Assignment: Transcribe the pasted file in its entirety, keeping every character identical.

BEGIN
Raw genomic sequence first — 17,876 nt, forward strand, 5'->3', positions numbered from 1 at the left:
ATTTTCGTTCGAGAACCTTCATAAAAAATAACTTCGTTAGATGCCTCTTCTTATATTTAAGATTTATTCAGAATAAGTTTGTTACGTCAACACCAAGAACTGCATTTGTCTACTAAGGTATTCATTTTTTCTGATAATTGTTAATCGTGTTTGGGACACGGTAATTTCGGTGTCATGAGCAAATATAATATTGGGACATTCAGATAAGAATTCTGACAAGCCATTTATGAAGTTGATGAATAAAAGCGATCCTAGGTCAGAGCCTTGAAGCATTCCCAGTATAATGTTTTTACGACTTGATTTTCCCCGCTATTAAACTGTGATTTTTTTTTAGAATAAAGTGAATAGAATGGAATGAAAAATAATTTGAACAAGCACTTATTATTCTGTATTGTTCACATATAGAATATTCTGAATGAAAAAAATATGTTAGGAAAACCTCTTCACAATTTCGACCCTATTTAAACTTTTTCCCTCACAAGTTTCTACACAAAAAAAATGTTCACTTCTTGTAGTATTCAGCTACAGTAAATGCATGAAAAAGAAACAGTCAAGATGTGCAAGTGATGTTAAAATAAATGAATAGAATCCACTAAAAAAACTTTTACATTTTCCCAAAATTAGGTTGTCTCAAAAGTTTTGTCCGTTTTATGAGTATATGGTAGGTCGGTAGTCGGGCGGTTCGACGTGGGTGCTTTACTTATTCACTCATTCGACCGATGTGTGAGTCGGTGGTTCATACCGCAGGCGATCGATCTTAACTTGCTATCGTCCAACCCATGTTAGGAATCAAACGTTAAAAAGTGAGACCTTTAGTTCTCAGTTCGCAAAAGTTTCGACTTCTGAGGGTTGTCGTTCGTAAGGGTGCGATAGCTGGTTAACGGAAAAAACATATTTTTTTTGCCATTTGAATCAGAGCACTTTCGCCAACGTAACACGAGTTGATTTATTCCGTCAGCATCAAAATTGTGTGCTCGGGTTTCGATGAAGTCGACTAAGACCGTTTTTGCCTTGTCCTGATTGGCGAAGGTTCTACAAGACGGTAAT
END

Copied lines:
Raw genomic sequence first — 17,876 nt, forward strand, 5'->3', positions numbered from 1 at the left:
ATTTTCGTTCGAGAACCTTCATAAAAAATAACTTCGTTAGATGCCTCTTCTTATATTTAAGATTTATTCAGAATAAGTTTGTTACGTCAACACCAAGAACTGCATTTGTCTACTAAGGTATTCATTTTTTCTGATAATTGTTAATCGTGTTTGGGACACGGTAATTTCGGTGTCATGAGCAAATATAATATTGGGACATTCAGATAAGAATTCTGACAAGCCATTTATGAAGTTGATGAATAAAAGCGATCCTAGGTCAGAGCCTTGAAGCATTCCCAGTATAATGTTTTTACGACTTGATTTTCCCCGCTATTAAACTGTGATTTTTTTTTAGAATAAAGTGAATAGAATGGAATGAAAAATAATTTGAACAAGCACTTATTATTCTGTATTGTTCACATATAGAATATTCTGAATGAAAAAAATATGTTAGGAAAACCTCTTCACAATTTCGACCCTATTTAAACTTTTTCCCTCACAAGTTTCTACACAAAAAAAATGTTCACTTCTTGTAGTATTCAGCTACAGTAAATGCATGAAAAAGAAACAGTCAAGATGTGCAAGTGATGTTAAAATAAATGAATAGAATCCACTAAAAAAACTTTTACATTTTCCCAAAATTAGGTTGTCTCAAAAGTTTTGTCCGTTTTATGAGTATATGGTAGGTCGGTAGTCGGGCGGTTCGACGTGGGTGCTTTACTTATTCACTCATTCGACCGATGTGTGAGTCGGTGGTTCATACCGCAGGCGATCGATCTTAACTTGCTATCGTCCAACCCATGTTAGGAATCAAACGTTAAAAAGTGAGACCTTTAGTTCTCAGTTCGCAAAAGTTTCGACTTCTGAGGGTTGTCGTTCGTAAGGGTGCGATAGCTGGTTAACGGAAAAAACATATTTTTTTTGCCATTTGAATCAGAGCACTTTCGCCAACGTAACACGAGTTGATTTATTCCGTCAGCATCAAAATTGTGTGCTCGGGTTTCGATGAAGTCGACTAAGACCGTTTTTGCCTTGTCCTGATTGGCGAAGGTTCTACAAGACGGTAAT